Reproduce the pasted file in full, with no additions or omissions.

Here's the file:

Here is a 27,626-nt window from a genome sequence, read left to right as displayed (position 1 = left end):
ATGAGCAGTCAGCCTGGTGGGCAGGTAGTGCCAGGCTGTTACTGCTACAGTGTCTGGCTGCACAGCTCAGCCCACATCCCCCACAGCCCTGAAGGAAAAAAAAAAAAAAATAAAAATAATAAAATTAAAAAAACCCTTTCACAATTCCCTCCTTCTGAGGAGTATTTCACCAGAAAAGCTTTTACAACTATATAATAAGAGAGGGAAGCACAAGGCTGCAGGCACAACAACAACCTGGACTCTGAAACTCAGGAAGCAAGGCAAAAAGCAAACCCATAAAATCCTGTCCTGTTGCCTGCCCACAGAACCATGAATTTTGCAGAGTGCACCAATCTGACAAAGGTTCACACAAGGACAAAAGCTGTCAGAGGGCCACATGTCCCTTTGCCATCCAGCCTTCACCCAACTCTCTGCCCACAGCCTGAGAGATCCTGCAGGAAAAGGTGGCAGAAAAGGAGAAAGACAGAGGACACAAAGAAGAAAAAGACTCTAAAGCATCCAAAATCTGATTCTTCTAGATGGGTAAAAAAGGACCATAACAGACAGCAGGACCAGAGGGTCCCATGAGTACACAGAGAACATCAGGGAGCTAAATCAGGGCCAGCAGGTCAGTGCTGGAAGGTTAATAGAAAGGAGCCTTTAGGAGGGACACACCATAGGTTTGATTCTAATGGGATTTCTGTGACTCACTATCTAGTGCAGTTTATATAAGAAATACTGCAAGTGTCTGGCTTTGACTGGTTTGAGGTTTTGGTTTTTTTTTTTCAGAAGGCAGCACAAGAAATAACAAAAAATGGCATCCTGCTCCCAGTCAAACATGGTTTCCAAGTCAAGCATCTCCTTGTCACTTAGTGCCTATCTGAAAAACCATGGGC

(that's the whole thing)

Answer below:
Here is a 27,626-nt window from a genome sequence, read left to right as displayed (position 1 = left end):
ATGAGCAGTCAGCCTGGTGGGCAGGTAGTGCCAGGCTGTTACTGCTACAGTGTCTGGCTGCACAGCTCAGCCCACATCCCCCACAGCCCTGAAGGAAAAAAAAAAAAAAATAAAAATAATAAAATTAAAAAAACCCTTTCACAATTCCCTCCTTCTGAGGAGTATTTCACCAGAAAAGCTTTTACAACTATATAATAAGAGAGGGAAGCACAAGGCTGCAGGCACAACAACAACCTGGACTCTGAAACTCAGGAAGCAAGGCAAAAAGCAAACCCATAAAATCCTGTCCTGTTGCCTGCCCACAGAACCATGAATTTTGCAGAGTGCACCAATCTGACAAAGGTTCACACAAGGACAAAAGCTGTCAGAGGGCCACATGTCCCTTTGCCATCCAGCCTTCACCCAACTCTCTGCCCACAGCCTGAGAGATCCTGCAGGAAAAGGTGGCAGAAAAGGAGAAAGACAGAGGACACAAAGAAGAAAAAGACTCTAAAGCATCCAAAATCTGATTCTTCTAGATGGGTAAAAAAGGACCATAACAGACAGCAGGACCAGAGGGTCCCATGAGTACACAGAGAACATCAGGGAGCTAAATCAGGGCCAGCAGGTCAGTGCTGGAAGGTTAATAGAAAGGAGCCTTTAGGAGGGACACACCATAGGTTTGATTCTAATGGGATTTCTGTGACTCACTATCTAGTGCAGTTTATATAAGAAATACTGCAAGTGTCTGGCTTTGACTGGTTTGAGGTTTTGGTTTTTTTTTTTCAGAAGGCAGCACAAGAAATAACAAAAAATGGCATCCTGCTCCCAGTCAAACATGGTTTCCAAGTCAAGCATCTCCTTGTCACTTAGTGCCTATCTGAAAAACCATGGGC